Homework Help: Laplace Transformation Question

1. Oct 8, 2011

Applejacks

1. The problem statement, all variables and given/known data

Use Laplace transformations to solve:
Y''+tY'+2Y=0, Y(0)=0, Y'(0)=1

2. Relevant equations

Y''==>$s^{2}$y-sY(0)-Y'(0)=$s^{2}$y-1
tY'==>-(y+sy')
2Y==>2y

3. The attempt at a solution

The question felt pretty straightforward till I hit a rock.

$s^{2}$y-1+y-sy'=0

y'=$\frac{1}{s}$(y($s^{2}$+1)-1)

My problem is that I cant integrate this because of the -1. What to do? Am I on the right track?

(First time using these forums and symbols so give me a sec to fix them up. Not sure why the S is coming out weird.)

Last edited: Oct 8, 2011
2. Oct 8, 2011

Kurt Peek

Hi Applejacks,

I verified your calculations, and I think you are on the right track. The $-1$ does indeed preclude the use of separation of variables to solve the ODE for $y(s)$. If I put that ODE into Maple I get a complicated expression involving the error function, so it does not look like there's an easy way; maybe you could look up the integral in, for example, Abramowitz and Stegun.

Cheers,
Kurt

P.S. According to Maple the solution of your ODE with boundary conditions is $$Y(t)=t \exp{(-t^2/2)}.$$

3. Oct 8, 2011

vela

Staff Emeritus
Rearranging terms a little, you get
$$sy' - (s^2+1)y = -1$$which is a first-order differential equation. I'd try solving it using an integrating factor.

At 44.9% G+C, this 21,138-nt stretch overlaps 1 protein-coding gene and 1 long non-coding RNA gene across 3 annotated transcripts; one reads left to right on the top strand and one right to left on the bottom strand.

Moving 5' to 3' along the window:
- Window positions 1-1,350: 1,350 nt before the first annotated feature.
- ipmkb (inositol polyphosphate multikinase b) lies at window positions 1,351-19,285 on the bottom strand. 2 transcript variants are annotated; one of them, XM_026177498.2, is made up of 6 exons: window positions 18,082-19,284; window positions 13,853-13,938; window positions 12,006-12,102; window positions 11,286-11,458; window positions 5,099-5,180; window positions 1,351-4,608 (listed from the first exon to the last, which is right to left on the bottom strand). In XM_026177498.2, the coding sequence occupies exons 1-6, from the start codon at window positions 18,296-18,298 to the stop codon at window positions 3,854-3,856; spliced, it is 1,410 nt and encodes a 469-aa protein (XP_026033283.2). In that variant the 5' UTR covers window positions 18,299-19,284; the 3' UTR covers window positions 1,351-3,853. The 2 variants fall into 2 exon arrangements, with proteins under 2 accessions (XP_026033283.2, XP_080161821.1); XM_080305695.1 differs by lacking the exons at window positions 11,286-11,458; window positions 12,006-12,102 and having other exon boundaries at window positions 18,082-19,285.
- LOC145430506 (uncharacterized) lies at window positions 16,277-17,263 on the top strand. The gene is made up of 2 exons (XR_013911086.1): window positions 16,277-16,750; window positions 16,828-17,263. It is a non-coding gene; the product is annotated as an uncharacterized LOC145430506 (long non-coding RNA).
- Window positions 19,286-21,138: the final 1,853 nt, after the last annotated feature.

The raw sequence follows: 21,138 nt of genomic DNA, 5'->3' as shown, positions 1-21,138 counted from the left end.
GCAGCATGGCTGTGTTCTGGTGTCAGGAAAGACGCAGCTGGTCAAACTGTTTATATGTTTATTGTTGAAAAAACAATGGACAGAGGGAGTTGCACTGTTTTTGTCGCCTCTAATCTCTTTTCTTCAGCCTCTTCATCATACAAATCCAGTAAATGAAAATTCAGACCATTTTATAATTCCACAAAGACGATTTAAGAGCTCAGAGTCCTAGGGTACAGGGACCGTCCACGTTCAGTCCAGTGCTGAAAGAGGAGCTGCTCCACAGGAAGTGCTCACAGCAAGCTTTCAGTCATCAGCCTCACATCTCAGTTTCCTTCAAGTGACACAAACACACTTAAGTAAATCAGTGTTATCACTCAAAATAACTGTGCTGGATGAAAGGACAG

4. Oct 8, 2011

Kurt Peek

Hi,

Indeed, vela, I had forgotten about that technique. Upon investigation I find that it does not make the problem much easier, however. By using the integrating factor technique, I recast the first-order ODE for $y(s)$ into the following form: $$\frac{d}{ds}\left(\frac{1}{s}\exp{\left(-\frac{s^2}{2}\right)}y(s)\right)=-\frac{1}{s}\exp{\left(-\frac{s^2}{2}\right)}.$$ Integrating this equation requires integration of the Gaussian function on the right hand side, which leads to an expression involving an error function (in agreement with the Maple output I mentioned earlier).

Cheers,
Kurt

P.S. That the expression for $y(s)$ contains an error function can also be seen by taking the Laplace transform of the known solution $Y(t)=t\exp(-t^2/2)$ that I posted earlier.